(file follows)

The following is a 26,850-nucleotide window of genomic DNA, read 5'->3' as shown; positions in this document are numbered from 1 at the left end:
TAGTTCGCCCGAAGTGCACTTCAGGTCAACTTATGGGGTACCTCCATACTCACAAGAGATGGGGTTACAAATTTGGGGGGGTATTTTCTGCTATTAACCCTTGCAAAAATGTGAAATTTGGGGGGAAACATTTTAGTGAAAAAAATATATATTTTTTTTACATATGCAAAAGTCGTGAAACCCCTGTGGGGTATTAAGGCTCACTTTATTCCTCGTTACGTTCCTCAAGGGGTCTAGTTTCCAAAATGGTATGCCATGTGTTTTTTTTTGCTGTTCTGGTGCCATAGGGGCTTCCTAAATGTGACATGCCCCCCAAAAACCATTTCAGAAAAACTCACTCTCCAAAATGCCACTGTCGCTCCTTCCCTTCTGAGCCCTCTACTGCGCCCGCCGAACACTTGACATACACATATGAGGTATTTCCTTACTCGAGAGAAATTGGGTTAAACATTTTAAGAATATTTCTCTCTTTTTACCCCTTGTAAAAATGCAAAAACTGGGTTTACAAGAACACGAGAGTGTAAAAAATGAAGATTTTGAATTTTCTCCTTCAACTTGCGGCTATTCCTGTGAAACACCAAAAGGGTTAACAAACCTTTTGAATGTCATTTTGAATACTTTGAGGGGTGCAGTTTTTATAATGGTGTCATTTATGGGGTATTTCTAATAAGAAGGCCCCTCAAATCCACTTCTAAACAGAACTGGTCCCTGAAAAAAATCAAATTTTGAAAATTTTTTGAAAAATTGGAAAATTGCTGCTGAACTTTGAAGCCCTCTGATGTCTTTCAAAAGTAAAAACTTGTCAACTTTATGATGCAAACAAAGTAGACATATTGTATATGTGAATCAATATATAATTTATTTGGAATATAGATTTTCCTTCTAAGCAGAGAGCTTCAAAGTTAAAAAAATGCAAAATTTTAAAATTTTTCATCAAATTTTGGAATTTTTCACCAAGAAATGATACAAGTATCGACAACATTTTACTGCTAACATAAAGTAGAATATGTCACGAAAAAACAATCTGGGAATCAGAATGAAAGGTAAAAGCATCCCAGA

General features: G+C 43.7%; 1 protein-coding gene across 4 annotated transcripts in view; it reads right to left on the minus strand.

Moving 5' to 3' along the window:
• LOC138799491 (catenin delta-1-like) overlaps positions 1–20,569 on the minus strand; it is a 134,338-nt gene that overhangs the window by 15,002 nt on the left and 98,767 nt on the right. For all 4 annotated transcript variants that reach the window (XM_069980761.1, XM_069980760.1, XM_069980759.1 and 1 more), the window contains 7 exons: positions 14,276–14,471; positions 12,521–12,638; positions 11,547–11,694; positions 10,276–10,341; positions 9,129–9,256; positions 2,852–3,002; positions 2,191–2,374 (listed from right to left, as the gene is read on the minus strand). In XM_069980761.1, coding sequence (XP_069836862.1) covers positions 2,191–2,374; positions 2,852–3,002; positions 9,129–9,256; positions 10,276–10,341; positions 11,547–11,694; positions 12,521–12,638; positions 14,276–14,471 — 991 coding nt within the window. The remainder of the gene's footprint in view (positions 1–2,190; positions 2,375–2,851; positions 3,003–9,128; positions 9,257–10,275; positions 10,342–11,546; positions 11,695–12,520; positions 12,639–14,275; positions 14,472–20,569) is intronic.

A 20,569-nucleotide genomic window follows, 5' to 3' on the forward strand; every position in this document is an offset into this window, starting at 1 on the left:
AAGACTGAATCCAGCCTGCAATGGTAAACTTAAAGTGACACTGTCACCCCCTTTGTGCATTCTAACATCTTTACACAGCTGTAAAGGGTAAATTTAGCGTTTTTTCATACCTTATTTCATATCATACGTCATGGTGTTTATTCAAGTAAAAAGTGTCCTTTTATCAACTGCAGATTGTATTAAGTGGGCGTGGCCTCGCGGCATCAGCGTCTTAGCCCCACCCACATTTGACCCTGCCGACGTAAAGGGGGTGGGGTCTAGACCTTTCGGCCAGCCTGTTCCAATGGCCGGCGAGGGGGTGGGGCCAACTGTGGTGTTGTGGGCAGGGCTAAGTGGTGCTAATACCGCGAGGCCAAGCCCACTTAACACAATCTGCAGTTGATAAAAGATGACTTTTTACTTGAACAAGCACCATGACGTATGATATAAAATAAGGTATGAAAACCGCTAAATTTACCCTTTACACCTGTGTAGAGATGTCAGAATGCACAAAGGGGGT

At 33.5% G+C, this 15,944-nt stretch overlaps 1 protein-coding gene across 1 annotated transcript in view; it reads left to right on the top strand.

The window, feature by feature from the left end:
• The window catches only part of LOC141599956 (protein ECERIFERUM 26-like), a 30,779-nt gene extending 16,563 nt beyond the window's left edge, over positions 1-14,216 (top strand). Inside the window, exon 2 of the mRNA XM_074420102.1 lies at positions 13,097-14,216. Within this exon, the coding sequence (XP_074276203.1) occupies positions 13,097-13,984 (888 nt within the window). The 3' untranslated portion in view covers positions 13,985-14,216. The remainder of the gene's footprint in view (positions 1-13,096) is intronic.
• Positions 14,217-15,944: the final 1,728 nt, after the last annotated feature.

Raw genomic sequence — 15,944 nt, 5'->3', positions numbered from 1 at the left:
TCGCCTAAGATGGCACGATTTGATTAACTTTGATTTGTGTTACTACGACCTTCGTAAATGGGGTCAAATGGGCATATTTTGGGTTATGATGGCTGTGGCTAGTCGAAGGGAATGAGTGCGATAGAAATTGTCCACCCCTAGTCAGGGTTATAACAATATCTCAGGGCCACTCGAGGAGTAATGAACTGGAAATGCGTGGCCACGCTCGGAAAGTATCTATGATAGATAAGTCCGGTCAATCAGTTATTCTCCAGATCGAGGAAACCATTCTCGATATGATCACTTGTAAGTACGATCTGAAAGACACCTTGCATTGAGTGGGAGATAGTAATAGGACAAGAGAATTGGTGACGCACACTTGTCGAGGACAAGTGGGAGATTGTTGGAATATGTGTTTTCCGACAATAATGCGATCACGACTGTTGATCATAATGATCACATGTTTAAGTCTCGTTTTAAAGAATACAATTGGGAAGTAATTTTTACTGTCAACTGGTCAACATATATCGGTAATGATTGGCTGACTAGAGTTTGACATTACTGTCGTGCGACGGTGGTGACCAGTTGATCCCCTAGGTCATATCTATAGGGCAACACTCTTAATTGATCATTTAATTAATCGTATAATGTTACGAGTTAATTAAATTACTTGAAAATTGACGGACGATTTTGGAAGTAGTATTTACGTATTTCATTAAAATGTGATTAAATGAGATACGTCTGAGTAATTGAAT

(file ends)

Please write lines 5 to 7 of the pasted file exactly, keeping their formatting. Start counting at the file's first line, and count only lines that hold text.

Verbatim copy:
• LOC138799491 (catenin delta-1-like) overlaps positions 1–20,569 on the minus strand; it is a 134,338-nt gene that overhangs the window by 15,002 nt on the left and 98,767 nt on the right. For all 4 annotated transcript variants that reach the window (XM_069980761.1, XM_069980760.1, XM_069980759.1 and 1 more), the window contains 7 exons: positions 14,276–14,471; positions 12,521–12,638; positions 11,547–11,694; positions 10,276–10,341; positions 9,129–9,256; positions 2,852–3,002; positions 2,191–2,374 (listed from right to left, as the gene is read on the minus strand). In XM_069980761.1, coding sequence (XP_069836862.1) covers positions 2,191–2,374; positions 2,852–3,002; positions 9,129–9,256; positions 10,276–10,341; positions 11,547–11,694; positions 12,521–12,638; positions 14,276–14,471 — 991 coding nt within the window. The remainder of the gene's footprint in view (positions 1–2,190; positions 2,375–2,851; positions 3,003–9,128; positions 9,257–10,275; positions 10,342–11,546; positions 11,695–12,520; positions 12,639–14,275; positions 14,472–20,569) is intronic.

A 20,569-nucleotide genomic window follows, 5' to 3' on the forward strand; every position in this document is an offset into this window, starting at 1 on the left:
AAGACTGAATCCAGCCTGCAATGGTAAACTTAAAGTGACACTGTCACCCCCTTTGTGCATTCTAACATCTTTACACAGCTGTAAAGGGTAAATTTAGCGTTTTTTCATACCTTATTTCATATCATACGTCATGGTGTTTATTCAAGTAAAAAGTGTCCTTTTATCAACTGCAGATTGTATTAAGTGGGCGTGGCCTCGCGGCATCAGCGTCTTAGCCCCACCCACATTTGACCCTGCCGACGTAAAGGGGGTGGGGTCTAGACCTTTCGGCCAGCCTGTTCCAATGGCCGGCGAGGGGGTGGGGCCAACTGTGGTGTTGTGGGCAGGGCTAAGTGGTGCTAATACCGCGAGGCCAAGCCCACTTAACACAATCTGCAGTTGATAAAAGATGACTTTTTACTTGAACAAGCACCATGACGTATGATATAAAATAAGGTATGAAAACCGCTAAATTTACCCTTTACACCTGTGTAGAGATGTCAGAATGCACAAAGGGGGT